Balancing materials, power, and cost in modern computer design

In Balance

Article from Issue 180/2015

"maddog" looks at the idea of balance in modern computer design – the trade-offs that must be made by designers to meet changing requirements.

A few years ago, I wrote an article about how much paper tape (used on an old ASR-33 Teletype) it would take to hold 1 terabyte (TB) of data. Without going into the detail of that particular article, I had figured out that it would take more than 6,330 years to read in or write out 2TB of paper tape, assuming the Teletype did not break in that time.

That was one illustration of the issue of "balance" – the various trade-offs that have been made by computer designers through the years to accommodate the technology on hand. Previously, devices were of such small capacity that large main memories did not make much sense.

To start with the easiest example of balance, try to imagine a modern-day cell phone built out of the transistors available in 1968. Some of those transistors cost $1.50, while a gallon of gasoline (about four liters) only cost 35 cents. The size of the transistor meant that your cell phone would probably cover the state of Texas, and the power requirements would both need the output of the world's largest hydroelectric plant and create a real danger of climate change on the spot.

I have not done any actual calculations to back up the statements in that last paragraph, but I don't really need to. The point comes through that a cellphone of today would have been impractical to build back then, even if we had known how to build it. So, the first thing that helps create the balance of the modern-day computer is the density of materials – the number of components we can put in a small space through micro-miniaturization. This density also helps with issues of lowering power consumption, which in turn helps lower the heat generated. All of these things help create an affordable product once a solution is found.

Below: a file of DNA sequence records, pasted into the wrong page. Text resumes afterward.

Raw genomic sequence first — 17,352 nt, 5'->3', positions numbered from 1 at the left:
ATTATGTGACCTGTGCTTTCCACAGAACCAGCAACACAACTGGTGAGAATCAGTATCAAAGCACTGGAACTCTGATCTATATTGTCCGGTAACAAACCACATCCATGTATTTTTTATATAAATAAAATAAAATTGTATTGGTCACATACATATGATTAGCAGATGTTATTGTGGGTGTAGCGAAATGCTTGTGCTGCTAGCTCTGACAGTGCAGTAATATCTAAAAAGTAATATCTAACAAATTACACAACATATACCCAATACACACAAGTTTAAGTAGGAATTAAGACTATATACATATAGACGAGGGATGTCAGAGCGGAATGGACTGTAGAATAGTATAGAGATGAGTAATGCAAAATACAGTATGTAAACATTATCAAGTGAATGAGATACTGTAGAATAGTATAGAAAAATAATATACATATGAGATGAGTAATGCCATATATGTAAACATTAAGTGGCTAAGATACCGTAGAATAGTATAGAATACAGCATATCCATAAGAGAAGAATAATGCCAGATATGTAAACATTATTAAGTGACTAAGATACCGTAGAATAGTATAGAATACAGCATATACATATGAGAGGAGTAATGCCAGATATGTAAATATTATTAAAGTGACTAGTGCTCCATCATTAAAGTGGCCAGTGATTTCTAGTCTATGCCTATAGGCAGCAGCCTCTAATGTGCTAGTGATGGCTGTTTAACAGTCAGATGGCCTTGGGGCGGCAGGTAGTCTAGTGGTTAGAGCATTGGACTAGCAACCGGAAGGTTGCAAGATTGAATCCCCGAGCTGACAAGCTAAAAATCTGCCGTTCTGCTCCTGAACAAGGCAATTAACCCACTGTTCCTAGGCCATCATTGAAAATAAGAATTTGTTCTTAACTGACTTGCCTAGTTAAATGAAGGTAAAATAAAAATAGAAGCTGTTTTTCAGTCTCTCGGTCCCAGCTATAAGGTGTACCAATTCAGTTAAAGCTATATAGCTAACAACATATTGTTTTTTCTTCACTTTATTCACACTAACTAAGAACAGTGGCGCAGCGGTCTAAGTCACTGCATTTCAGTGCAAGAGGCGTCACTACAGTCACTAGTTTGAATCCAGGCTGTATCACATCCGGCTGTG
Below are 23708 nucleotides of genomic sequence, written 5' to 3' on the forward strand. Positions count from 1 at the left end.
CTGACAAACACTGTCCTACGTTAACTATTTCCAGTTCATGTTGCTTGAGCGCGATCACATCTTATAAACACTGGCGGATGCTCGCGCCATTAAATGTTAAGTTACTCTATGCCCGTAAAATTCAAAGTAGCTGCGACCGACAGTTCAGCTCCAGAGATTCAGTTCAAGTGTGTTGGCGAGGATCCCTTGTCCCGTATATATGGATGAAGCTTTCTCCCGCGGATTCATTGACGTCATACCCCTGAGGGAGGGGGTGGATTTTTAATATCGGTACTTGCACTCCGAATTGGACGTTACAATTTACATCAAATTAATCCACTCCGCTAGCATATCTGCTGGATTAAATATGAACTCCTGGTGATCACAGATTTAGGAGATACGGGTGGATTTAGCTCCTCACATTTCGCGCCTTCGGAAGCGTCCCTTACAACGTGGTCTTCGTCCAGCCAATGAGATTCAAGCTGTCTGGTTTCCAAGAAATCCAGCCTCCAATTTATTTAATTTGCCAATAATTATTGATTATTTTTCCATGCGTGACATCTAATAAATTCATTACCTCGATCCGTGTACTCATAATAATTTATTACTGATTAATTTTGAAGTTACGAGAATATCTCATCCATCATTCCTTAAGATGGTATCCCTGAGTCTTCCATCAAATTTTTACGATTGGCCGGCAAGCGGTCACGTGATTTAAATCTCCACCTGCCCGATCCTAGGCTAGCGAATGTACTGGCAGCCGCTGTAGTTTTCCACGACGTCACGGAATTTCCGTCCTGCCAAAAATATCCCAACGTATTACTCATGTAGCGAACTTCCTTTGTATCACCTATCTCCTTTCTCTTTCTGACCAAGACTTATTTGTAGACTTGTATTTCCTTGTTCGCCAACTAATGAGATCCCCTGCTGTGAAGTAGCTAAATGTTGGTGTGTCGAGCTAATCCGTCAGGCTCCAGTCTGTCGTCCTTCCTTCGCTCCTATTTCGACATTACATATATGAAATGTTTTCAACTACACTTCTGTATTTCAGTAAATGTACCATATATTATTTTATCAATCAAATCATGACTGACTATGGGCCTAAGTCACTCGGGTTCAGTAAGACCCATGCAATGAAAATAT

Density helps with another factor: speed. As Rear Admiral Grace Murray Hopper used to demonstrate with her 12-inch-long telephone wire representing a nanosecond (and later her pepper grain-sized picoseconds), light and electricity do take time to travel through circuits, and time for a charge to build up and change a 0 to a 1. If you do not give the electricity enough time, then the signal that was supposed to be a 1 ends up looking like a 0 to the circuit that is waiting for it. Of course, as you shrink the circuits, electricity does not have to travel as far, and it does not take as many electrons to charge the smaller circuit, so cycle times can decrease.

However, as the circuits keep getting smaller, the ability for manufacturers to make them in large quantities becomes more difficult. There is good news, however, in the use of new manufacturing techniques, and new materials also allow the components to become smaller and closer together.

So far, I have been discussing issues that most people would assign to CPUs, but which also affect other devices. However, balance also affects the ratio of CPU speeds to memory sizes, cache sizes, and pipelining in processors. Few of the early computers had floating-point instructions, caches, or pipelining. The cost of the components was so high that these mechanisms for speeding up calculations were just not affordable for most computers. Many of the early Intel 386 processors had no floating-point hardware; you had to buy another Intel chip to put on the motherboard to get that feature. Thus, a lot of people avoided doing floating-point calculations unless they had to, substituting integer instructions whenever possible.

Likewise, when your memory size is 4,000 bytes, having a processor run at several gigahertz is not practical; you just will not be able to deliver the data fast enough to keep the processor fed. And, if your RAM memory is small and your processor slow, the average person will not really enjoy the wait between actions – for example, between taking a picture and being ready to take the next picture.

This brings me to the concept of "real time." Slow processors, small memories, and other factors mean that tasks that seem to be real time today were not so real time a few years ago; they were completely impractical (either in terms of cost or technology) from the standpoint of being able to be done in the time needed for them to be finished – a loose interpretation of real time.

Balance in a system is both technological and financial: Can the customer afford the solution? Often, our solutions are limited by the base technologies, the balance of putting them all together, and the total cost. All three have to be considered.

The Author

Jon "maddog" Hall is an author, educator, computer scientist, and free software pioneer who has been a passionate advocate for Linux since 1994 when he first met Linus Torvalds and facilitated the port of Linux to a 64-bit system. He serves as president of Linux International®.

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